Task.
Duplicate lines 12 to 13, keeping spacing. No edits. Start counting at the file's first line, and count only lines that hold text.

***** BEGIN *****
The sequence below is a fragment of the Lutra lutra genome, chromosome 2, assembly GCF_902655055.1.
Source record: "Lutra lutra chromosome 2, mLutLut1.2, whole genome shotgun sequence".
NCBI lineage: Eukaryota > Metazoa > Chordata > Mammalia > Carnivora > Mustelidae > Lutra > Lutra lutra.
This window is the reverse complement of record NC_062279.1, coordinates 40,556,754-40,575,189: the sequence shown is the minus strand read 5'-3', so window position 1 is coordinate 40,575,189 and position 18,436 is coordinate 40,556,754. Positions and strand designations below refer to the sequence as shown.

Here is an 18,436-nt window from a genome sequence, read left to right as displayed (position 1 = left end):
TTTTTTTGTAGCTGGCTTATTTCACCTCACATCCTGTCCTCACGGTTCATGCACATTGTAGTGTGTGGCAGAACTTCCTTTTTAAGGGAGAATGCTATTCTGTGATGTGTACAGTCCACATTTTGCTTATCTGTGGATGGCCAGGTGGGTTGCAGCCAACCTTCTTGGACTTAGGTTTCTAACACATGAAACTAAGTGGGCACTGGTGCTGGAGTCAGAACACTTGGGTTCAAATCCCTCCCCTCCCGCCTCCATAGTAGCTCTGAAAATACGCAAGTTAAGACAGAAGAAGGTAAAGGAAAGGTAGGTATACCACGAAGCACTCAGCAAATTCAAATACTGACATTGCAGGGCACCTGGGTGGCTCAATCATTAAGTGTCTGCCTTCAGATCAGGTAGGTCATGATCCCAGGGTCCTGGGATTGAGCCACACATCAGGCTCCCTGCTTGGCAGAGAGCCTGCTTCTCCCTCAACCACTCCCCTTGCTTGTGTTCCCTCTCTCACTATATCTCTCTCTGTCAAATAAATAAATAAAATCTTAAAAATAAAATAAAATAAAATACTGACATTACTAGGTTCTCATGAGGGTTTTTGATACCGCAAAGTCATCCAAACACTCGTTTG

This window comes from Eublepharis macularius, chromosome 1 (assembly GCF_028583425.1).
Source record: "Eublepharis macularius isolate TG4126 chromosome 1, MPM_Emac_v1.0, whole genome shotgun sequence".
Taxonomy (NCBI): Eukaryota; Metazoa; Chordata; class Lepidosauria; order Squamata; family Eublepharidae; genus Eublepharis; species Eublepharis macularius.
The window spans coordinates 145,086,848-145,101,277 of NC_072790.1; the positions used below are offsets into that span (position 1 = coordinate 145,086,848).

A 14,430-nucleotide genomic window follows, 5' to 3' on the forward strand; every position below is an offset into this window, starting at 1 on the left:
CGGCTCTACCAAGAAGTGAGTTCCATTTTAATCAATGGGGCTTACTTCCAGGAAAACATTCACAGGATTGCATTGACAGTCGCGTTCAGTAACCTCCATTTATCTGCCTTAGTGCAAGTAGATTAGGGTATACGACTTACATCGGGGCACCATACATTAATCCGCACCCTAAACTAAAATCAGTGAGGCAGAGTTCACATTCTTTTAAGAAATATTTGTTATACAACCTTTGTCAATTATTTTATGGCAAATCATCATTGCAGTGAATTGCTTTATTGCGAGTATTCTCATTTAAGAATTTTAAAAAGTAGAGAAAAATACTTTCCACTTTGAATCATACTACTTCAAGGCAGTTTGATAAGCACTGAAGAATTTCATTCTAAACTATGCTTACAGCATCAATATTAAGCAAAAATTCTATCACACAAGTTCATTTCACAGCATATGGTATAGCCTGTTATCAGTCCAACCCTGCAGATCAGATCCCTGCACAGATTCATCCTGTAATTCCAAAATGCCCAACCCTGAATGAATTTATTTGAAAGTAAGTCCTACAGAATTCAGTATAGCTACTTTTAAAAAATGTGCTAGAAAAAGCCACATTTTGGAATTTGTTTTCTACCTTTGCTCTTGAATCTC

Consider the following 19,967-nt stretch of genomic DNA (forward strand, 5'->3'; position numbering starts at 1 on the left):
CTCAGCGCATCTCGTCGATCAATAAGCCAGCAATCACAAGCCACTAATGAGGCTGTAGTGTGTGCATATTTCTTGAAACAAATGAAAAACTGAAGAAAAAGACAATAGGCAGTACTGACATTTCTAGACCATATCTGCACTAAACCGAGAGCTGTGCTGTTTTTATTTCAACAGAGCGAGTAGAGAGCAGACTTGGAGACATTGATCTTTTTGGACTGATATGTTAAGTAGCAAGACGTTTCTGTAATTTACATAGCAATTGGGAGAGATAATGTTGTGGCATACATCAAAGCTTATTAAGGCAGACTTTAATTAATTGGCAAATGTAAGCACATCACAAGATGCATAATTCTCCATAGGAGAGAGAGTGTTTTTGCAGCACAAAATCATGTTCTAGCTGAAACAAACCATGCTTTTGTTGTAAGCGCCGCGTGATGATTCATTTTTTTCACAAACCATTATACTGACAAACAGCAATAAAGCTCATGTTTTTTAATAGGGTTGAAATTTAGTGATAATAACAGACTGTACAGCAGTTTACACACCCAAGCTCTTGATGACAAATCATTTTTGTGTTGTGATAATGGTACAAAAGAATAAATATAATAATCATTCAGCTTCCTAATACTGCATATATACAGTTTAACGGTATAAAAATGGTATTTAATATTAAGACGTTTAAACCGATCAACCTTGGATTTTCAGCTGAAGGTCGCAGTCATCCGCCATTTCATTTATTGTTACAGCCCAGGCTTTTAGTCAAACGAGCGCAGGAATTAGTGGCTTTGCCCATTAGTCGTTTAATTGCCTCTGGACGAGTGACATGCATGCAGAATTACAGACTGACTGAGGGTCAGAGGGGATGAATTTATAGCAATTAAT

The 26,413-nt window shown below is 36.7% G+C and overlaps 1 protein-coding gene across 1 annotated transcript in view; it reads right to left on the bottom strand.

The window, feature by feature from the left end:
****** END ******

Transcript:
CGGCTCTACCAAGAAGTGAGTTCCATTTTAATCAATGGGGCTTACTTCCAGGAAAACATTCACAGGATTGCATTGACAGTCGCGTTCAGTAACCTCCATTTATCTGCCTTAGTGCAAGTAGATTAGGGTATACGACTTACATCGGGGCACCATACATTAATCCGCACCCTAAACTAAAATCAGTGAGGCAGAGTTCACATTCTTTTAAGAAATATTTGTTATACAACCTTTGTCAATTATTTTATGGCAAATCATCATTGCAGTGAATTGCTTTATTGCGAGTATTCTCATTTAAGAATTTTAAAAAGTAGAGAAAAATACTTTCCACTTTGAATCATACTACTTCAAGGCAGTTTGATAAGCACTGAAGAATTTCATTCTAAACTATGCTTACAGCATCAATATTAAGCAAAAATTCTATCACACAAGTTCATTTCACAGCATATGGTATAGCCTGTTATCAGTCCAACCCTGCAGATCAGATCCCTGCACAGATTCATCCTGTAATTCCAAAATGCCCAACCCTGAATGAATTTATTTGAAAGTAAGTCCTACAGAATTCAGTATAGCTACTTTTAAAAAATGTGCTAGAAAAAGCCACATTTTGGAATTTGTTTTCTACCTTTGCTCTTGAATCTC

Consider the following 19,967-nt stretch of genomic DNA (forward strand, 5'->3'; position numbering starts at 1 on the left):